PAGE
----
Millions of Americans suffer from heartburn each year. Unfortunately, many of those Americans are experiencing chronic heartburn, which occurs more than twice a week. Heartburn is one of the most common symptoms of Gastroesophageal Reflux Disease. This disease is known more commonly as GERD and is a major risk factor for esophageal cancer.
Heartburn is often ignored, disregarded and poorly managed. Many heartburn suffers try to self-medicate through the use of antacids or acid reducing medications. Typically, these medications do not work long-term for those whose heartburn symptoms caused by GERD.
GERD affects almost 1/3 of all Americans and is the most expensive gastrointestinal disorder in the United States, with direct and indirect costs totaling approximately $10 billion dollars each year.
The National Cancer Institute defines GERD as the backward flow of stomach acid contents into the esophagus (the tube that connects the mouth to the stomach). It is also known as esophageal reflux and gastric reflux.
This back flow is caused by a weakened lower esophageal sphincter, which is a ring of muscle that opens and closes the opening between the esophagus and the stomach. The LES can’t contain the stomach contents from entering back up into the esophagus.
Overtime, this reflux of stomach acids damages the lining of the esophageal wall and can cause the cells to become abnormal and potentially lead to esophageal cancer. This change in the cells, which line the lower part of the esophageal wall, is known as Barrett’s esophagus, a sometimes precancerous condition.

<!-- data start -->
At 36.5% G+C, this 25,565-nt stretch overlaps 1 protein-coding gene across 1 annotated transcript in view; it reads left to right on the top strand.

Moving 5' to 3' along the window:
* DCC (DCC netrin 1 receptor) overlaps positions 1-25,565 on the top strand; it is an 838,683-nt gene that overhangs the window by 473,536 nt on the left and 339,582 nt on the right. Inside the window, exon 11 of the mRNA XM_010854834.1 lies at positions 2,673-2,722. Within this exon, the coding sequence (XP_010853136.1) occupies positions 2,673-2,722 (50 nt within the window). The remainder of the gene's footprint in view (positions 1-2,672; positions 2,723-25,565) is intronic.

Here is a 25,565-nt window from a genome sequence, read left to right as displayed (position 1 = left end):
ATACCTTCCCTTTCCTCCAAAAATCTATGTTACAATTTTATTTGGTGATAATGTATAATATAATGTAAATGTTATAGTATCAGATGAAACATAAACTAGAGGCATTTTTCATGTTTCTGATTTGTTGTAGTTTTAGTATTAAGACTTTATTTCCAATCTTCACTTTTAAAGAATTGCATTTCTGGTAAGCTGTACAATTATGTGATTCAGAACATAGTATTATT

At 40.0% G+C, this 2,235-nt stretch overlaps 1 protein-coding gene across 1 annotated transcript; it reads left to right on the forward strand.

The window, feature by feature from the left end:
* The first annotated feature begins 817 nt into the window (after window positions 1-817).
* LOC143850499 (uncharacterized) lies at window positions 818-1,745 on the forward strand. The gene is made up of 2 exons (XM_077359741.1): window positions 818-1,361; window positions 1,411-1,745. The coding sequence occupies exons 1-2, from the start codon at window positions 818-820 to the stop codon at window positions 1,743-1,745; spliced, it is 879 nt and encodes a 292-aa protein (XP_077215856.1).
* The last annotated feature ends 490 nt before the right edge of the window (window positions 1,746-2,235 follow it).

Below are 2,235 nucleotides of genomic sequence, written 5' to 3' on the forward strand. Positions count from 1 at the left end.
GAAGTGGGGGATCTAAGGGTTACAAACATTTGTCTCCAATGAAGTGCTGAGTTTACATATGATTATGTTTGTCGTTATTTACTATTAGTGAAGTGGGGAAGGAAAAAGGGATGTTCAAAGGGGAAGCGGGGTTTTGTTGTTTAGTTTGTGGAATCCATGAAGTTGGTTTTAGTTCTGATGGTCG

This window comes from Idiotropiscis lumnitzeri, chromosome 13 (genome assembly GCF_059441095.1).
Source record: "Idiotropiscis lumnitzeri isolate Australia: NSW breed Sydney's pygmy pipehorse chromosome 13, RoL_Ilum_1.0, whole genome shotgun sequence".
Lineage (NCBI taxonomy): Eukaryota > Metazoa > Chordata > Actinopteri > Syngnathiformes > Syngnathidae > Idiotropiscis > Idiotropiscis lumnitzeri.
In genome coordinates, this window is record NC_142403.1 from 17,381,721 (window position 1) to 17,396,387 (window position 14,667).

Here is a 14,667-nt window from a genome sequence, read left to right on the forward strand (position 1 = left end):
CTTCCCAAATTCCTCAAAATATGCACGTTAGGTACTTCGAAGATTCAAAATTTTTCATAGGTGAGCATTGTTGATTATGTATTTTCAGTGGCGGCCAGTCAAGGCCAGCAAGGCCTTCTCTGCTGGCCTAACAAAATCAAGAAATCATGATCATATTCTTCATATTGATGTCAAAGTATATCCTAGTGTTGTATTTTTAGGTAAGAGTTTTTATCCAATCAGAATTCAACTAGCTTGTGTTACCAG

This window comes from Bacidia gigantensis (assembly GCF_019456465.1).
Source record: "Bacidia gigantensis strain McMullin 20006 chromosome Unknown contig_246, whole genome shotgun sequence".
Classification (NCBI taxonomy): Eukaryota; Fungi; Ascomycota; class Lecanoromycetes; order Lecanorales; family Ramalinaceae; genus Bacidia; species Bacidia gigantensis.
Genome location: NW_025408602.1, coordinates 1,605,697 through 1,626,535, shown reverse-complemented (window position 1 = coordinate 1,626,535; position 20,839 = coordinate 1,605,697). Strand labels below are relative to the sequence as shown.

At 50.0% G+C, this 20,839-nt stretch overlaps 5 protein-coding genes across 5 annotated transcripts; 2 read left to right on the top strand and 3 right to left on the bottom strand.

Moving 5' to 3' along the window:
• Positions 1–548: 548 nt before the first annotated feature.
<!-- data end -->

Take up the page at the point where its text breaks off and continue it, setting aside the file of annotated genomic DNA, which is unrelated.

Taking medications, whether they are over-the-counter or prescribed by a doctor, does not repair the LES. These medications only treat the symptoms of the disease while the damage can continue to occur. Also, these medications are intended for temporary relief and are not to be taken for an extended period of time.
As we mentioned, GERD is one of the risks associated with esophageal cancer, along with other factors, such as being overweight or Barrett’s esophagus. Having one of these risk factors does not mean that cancer will result. However, having one of these risk factors and not being proactive can significantly further the risk of esophageal cancer.
The earlier esophageal cancer is detected, the better. Unfortunately, there are currently no standard or routine screenings to detect esophageal cancer in its earliest stages.
It is imperative that patients suffering from chronic and frequent heartburn to be proactive. Talk to your doctor about lifestyle changes to help reduce GERD symptoms. Also, discuss the various tests used to detect esophageal cancer. Click here for more information regarding methods used to detect esophageal cancer.
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Sources: refluxmd.com cancer.gov iffgd.org